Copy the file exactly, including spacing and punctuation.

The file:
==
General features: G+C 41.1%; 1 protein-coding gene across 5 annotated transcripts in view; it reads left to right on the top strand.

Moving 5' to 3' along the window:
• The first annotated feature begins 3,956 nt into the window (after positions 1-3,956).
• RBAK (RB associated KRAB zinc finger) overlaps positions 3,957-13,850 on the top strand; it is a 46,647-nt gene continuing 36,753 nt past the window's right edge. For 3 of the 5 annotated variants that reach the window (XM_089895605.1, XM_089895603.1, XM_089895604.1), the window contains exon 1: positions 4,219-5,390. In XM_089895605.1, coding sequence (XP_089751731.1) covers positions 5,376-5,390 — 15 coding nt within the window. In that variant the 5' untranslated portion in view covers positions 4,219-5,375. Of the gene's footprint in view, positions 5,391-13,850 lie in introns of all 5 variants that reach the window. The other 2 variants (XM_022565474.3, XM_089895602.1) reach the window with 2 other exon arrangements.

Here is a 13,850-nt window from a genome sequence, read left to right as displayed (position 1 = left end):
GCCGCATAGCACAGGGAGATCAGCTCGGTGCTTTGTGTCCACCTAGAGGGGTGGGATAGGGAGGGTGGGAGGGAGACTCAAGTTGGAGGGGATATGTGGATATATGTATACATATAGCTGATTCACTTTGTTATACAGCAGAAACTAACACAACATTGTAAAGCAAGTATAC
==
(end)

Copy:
General features: G+C 41.1%; 1 protein-coding gene across 5 annotated transcripts in view; it reads left to right on the top strand.

Moving 5' to 3' along the window:
• The first annotated feature begins 3,956 nt into the window (after positions 1-3,956).
• RBAK (RB associated KRAB zinc finger) overlaps positions 3,957-13,850 on the top strand; it is a 46,647-nt gene continuing 36,753 nt past the window's right edge. For 3 of the 5 annotated variants that reach the window (XM_089895605.1, XM_089895603.1, XM_089895604.1), the window contains exon 1: positions 4,219-5,390. In XM_089895605.1, coding sequence (XP_089751731.1) covers positions 5,376-5,390 — 15 coding nt within the window. In that variant the 5' untranslated portion in view covers positions 4,219-5,375. Of the gene's footprint in view, positions 5,391-13,850 lie in introns of all 5 variants that reach the window. The other 2 variants (XM_022565474.3, XM_089895602.1) reach the window with 2 other exon arrangements.

Here is a 13,850-nt window from a genome sequence, read left to right as displayed (position 1 = left end):
GCCGCATAGCACAGGGAGATCAGCTCGGTGCTTTGTGTCCACCTAGAGGGGTGGGATAGGGAGGGTGGGAGGGAGACTCAAGTTGGAGGGGATATGTGGATATATGTATACATATAGCTGATTCACTTTGTTATACAGCAGAAACTAACACAACATTGTAAAGCAAGTATAC